New Delhi: Air India will lease out some of its fuel-guzzling Boeing 777s to private airlines to save on costs and restructure international operations on receiving the first batch of 787 Dreamliners in about a month.
“There was a need for a long time to replace the 777s with more fuel-efficient aircraft like the 787s. But due to the delay in 787s delivery we were not able to do so… with the things progressing for the induction of the 787s we are hopeful of leasing out some of the 777s,” a top Air India official told IANS.
“787 will be operated on routes where the 777s are used like ultra-long haul destinations in the US and Canada. The aircraft with its seating configuration of 256 is also best suited for these loss-making routes as sometimes there are not enough passengers to fill the 777s.”
The Boeing 787 aircraft is made of composite materials. The newly-developed engine and advanced flight technologies make it highly fuel-efficient. The plane can fly up to 16,000 km non-stop.
The plan comes amid talks that the Cabinet Committee on Economic Affairs (CCEA) may take a favourable decision to induct the 787s, after studying the final compensation package to be offered by Boeing for the delay in deliveries.
“After we get a clearance we expect to induct around three aircraft within June or July. Rest of the 24 aircraft will follow soon,” the official, who declined to be identified, said.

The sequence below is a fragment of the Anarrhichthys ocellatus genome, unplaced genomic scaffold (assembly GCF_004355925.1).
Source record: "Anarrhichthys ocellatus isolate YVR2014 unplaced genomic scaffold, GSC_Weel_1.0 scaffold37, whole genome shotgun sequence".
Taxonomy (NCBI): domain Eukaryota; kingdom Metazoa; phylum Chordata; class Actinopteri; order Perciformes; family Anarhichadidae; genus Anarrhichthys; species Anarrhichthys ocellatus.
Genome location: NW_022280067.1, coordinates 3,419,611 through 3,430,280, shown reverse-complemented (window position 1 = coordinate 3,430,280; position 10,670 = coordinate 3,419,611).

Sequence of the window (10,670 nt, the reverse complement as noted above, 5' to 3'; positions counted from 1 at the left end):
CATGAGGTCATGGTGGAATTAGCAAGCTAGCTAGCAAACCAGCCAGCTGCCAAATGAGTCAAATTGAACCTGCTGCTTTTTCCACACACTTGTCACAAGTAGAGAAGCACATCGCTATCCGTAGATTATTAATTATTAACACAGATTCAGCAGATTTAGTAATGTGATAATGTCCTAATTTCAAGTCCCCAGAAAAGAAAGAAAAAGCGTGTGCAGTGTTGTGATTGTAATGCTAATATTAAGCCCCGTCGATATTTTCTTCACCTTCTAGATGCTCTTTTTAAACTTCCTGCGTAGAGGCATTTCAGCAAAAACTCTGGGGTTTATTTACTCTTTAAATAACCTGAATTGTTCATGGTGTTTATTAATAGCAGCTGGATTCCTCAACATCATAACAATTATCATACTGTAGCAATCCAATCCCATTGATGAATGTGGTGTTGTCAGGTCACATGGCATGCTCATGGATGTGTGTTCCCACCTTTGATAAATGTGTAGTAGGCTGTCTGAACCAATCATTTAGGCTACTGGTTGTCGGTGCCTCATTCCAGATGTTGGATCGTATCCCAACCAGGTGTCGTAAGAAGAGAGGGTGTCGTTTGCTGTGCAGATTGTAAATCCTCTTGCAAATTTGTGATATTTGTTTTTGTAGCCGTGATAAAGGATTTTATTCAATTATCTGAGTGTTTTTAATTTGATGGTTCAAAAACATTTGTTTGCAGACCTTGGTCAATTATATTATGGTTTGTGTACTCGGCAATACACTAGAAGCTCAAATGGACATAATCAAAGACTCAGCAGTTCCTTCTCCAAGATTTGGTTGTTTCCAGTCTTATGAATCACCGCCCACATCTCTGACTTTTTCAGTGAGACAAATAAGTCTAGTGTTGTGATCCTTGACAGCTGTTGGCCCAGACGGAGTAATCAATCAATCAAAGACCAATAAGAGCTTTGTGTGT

The dry-lease of at least five of the eight 777-200 long range (LR) aircraft will bring in sufficient cash flows to the airline and help it save fuel costs, the official said.
In dry-lease an aircraft is provided without a crew, maintenance and insurance.
Earlier, the national carrier had floated a global tender to dry-lease 777-200 LRs for 8-10 years. When asked about a response, the official said: “We have received a healthy response form other airlines as well as leasing agencies. Talks are progressing and we are going through the prescribed channels.”
In terms of cost saving on fuel, the plan will help the airline restructure some of the loss-making routes and optimally utilise its manpower.
“Some routes like Delhi-New York, Mumbai-New Jersey are heavy loss-making routes, where we are not able to meet fuel cost of the operations by the way of ticket revenue collections. An average loss is to the tune of Rs 10 crore per month on one ultra-long flight destination.”
Incidentally, a bulk of Air India’s 20 777-200s and 777-300s are currently grounded due to the ongoing pilots agitation.